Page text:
Rabat – The World Bank vice-president for the MENA region, Ferid Belhaj, has remarked on Morocco’s socio-economic potential, calling Morocco a “regional exception.”
Belhaj has concluded his three-day working visit to Morocco, from August 27-29, as part of a World Bank-financed $100 million initiative to tackle socio-economic disparities in Morocco.
During his stay, the World Bank official met the new economy and finance minister, Mohamed Benchaaboun; the head of government, Saad Eddine El Othmani; as well as a number of business owners, young entrepreneurs, and other drivers of Morocco’s political and socio-economic activities.
“If you ask me today how I see Morocco today … I see a half full glass because I consider the country’s potential, all the proposals that are being materialized, the steps that have been taken,” Belhaj said in an interview with Moroccan francophone outlet Telquel.
But while lauding Morocco’s political and socio-economic reforms, the Tunisian economist showed signs of caution. For all its bold reforms, vibrant infrastructure, burgeoning markets, and heavy investments, Morocco still has a long way to go.
“Over the years, there have been serious efforts in terms of reforms and infrastructure. That is why I see Morocco full of potential.” He continued, however: “But there is another Morocco faced with enormous difficulties, namely of resource redistribution and social cohesion.”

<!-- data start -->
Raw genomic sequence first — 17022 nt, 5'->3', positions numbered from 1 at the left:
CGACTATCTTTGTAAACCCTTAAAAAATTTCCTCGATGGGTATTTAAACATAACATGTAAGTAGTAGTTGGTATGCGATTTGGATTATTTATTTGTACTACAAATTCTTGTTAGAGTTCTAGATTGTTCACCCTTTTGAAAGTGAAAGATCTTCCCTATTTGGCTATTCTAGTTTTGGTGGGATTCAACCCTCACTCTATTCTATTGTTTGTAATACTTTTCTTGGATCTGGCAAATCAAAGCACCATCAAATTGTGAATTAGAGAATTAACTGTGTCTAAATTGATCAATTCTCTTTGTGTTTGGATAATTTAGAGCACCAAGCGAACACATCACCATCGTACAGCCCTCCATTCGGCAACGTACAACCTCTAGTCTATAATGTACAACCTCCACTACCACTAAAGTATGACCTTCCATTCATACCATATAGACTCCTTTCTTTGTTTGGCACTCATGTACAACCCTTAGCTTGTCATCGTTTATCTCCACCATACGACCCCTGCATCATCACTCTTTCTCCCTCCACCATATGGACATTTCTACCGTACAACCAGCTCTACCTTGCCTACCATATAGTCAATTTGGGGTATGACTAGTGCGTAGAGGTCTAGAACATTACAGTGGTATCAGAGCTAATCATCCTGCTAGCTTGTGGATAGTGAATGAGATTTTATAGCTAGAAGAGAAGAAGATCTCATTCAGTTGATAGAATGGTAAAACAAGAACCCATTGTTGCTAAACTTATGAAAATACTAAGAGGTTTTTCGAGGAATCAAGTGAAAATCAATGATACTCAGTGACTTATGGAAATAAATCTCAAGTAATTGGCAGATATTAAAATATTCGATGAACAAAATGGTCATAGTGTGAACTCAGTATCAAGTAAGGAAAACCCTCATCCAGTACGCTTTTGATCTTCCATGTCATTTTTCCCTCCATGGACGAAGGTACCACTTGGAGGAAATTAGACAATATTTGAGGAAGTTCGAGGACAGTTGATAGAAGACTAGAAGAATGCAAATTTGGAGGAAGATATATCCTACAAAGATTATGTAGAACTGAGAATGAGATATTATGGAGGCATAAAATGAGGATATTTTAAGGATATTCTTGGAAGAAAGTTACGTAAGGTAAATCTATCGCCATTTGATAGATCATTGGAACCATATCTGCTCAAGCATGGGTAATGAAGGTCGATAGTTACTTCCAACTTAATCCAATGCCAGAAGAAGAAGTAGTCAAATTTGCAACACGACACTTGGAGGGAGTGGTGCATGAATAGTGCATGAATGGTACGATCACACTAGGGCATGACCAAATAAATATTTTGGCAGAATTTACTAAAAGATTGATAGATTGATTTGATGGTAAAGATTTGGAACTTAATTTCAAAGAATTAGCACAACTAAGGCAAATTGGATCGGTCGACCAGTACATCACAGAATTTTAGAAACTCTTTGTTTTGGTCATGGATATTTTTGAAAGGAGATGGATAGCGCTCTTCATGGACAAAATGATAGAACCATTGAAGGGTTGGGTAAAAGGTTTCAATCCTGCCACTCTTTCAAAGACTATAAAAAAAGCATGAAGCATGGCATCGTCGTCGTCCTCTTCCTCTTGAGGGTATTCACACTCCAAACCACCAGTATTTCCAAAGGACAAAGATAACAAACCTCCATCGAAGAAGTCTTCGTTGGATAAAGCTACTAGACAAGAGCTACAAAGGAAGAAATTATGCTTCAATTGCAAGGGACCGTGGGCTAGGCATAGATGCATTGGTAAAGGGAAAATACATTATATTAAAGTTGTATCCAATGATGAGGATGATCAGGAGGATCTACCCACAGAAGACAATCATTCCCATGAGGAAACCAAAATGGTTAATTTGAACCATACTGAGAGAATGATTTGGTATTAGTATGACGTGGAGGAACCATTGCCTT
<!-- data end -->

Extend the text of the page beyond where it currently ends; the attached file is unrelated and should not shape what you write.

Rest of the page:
He added, “There is something a bit upsetting: there are so many possibilities and achievements that make Morocco a regional exception, but there are also some lapses. These need to be tackled at their roots.”
From the mass unemployment of the country’s youth to the crushing income disparities between different sections of the population, Belhaj argued, Morocco’s challenge remains to translate the increasing political will—notably the King’s two latest speeches on youth and social inclusion—into a political reality.
Possibilities for inclusive growth
Belhaj, whose visit to Morocco culminated in the signing of a joint social register program between Morocco and India, said that the persisting challenges should not obscure Morocco’s ability to devise a development model that can satisfactorily meet challenges and considerably reduce the high income gap.
“There seems to be a genuine desire to change things,” he said, citing the credibility of Morocco’s financial markets, the dynamic and increasingly innovative private sector, and the King’s insistence on a new development model adapted to the needs of Moroccans.
Morocco, Belhaj asserted, is “a country that is moving.”
When asked about Morocco’s prospects to be a regional and continental trendsetter and whether the kingdom can sustainably reach many of its other aspirations, Belhaj said that Morocco is already an inspiration, in terms of reforms and stability, for a region generally associated with socio-economic unrest.
“When I look a bit further in the horizons, I realize that Morocco is a bright spot, a source of light in an unfortunately dark environment.”